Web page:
4.1. Maintenance of drones for instrumental insemination

Producing a large number of mature drones from select sources can be more challenging then queen rearing, especially if seasonal conditions are not optimal. Drones have a high rate of attrition and drift heavily among colonies. Free flying drones have better survival and have a prior opportunity to void faeces.

  1. Use strong, healthy, well-fed colonies for drone production.
    a. Colonies headed by older queens tend to rear and maintain more drones.
    b. Minimize colony stressors, especially exposure to pathogens, parasites and chemical residues (see the BEEBOOK papers on pests and diseases: Dietemann et al., 2013; Forsgren et al., 2013; Fries et al., 2013; de Graaf et al., 2013; Jensen et al., 2013; de Miranda et al., 2013; Sammataro et al., 2013).
  2. Drones require 12 -14 days post-emergence to sexually mature (Woyke and Jasinski, 1978).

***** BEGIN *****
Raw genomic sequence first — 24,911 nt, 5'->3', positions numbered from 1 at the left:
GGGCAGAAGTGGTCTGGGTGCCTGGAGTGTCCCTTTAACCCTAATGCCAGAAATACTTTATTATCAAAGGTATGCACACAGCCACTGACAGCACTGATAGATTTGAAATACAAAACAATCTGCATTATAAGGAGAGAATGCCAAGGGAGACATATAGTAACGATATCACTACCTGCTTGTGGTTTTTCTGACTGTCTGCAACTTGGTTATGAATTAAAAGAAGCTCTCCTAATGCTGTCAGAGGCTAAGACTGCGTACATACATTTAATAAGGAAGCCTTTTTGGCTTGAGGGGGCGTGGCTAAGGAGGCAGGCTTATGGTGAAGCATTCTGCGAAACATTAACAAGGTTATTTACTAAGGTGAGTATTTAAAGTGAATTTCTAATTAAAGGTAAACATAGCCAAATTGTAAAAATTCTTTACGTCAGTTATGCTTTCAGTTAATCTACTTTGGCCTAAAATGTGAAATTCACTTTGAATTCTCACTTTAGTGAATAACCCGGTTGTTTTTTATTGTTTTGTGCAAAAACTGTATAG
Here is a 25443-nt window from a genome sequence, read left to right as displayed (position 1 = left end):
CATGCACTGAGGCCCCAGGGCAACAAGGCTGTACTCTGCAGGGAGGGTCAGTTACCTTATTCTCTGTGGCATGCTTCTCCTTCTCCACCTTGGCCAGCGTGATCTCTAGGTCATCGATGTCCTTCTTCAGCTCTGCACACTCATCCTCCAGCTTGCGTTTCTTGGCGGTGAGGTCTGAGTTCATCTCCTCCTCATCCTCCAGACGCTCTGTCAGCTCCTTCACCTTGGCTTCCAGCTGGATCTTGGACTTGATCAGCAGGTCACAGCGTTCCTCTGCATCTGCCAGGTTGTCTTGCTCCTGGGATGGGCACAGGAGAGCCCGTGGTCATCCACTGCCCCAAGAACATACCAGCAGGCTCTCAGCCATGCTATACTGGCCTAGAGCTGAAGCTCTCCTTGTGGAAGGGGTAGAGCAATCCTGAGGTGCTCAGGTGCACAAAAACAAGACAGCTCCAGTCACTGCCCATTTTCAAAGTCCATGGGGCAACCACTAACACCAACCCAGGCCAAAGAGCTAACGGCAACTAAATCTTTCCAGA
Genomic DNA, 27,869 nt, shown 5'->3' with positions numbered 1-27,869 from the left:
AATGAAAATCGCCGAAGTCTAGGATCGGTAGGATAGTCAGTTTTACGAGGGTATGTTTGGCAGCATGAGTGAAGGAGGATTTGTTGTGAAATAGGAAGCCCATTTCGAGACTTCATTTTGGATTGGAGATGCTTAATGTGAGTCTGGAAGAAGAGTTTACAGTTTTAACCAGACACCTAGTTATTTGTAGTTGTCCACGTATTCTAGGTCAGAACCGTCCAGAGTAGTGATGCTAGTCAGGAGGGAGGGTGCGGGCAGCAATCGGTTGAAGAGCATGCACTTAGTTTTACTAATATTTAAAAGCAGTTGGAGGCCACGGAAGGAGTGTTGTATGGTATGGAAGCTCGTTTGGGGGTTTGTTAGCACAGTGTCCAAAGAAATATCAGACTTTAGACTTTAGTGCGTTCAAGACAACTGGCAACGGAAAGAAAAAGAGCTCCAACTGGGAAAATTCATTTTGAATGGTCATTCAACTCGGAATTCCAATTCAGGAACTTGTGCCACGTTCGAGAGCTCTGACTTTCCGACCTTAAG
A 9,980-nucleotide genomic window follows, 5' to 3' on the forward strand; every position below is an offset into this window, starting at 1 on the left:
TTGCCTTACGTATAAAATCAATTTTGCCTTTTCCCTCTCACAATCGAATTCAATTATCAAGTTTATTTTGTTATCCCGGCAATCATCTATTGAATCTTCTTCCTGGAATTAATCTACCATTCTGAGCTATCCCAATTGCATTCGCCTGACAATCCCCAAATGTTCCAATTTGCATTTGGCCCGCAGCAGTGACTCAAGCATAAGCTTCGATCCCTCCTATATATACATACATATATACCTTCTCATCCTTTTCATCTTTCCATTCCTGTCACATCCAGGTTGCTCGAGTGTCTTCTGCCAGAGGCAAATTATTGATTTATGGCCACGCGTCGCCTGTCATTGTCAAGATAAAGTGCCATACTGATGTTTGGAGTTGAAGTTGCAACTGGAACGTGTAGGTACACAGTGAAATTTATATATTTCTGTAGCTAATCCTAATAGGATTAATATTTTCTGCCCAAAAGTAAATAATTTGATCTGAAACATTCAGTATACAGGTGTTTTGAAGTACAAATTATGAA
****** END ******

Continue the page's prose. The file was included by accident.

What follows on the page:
3. Maintain the identity of drone sources.
    a. For free-flying drones, newly emerged drones can be emerged from field-collected combs placed in an incubator set at broodnest conditions (34°C, ~50% RH), marked, and returned to colonies to reach sexual maturity. Mark several times the number needed to ensure an adequate supply.
    b. To confine drones, emerge drone brood above a queen excluder in a healthy, strong colony. Screening the  top box (i.e. replacing the colony lid with screen mesh) may be used to collect the drones as mature drones are attracted to light.
  4. Collect drones in holding cages made of queen excluder material (Fig. 4).
    a. Drone flight times vary with the season and weather conditions. Watch the colonies in the local area to determine drone flight time.
    b. Caged drones can be banked in queenless nursery colonies or queen cell builders (see Büchler et al., 2013 for more information on queen cell builders).
    i. Minimize banking time as drones are perishable, overnight to a few days.
    ii. Banked drones accumulate faeces that need to be voided.
  5. Release mature drones into a flight box for semen collection (Fig. 4).
    a. Bring in only the number of drones that can be collected in about 30-40 minutes (100 to 150), as inactive drones are difficult to evert.
    b. Providing heat (a light above the flight box) and food (bee candy) will extend the active period of drones.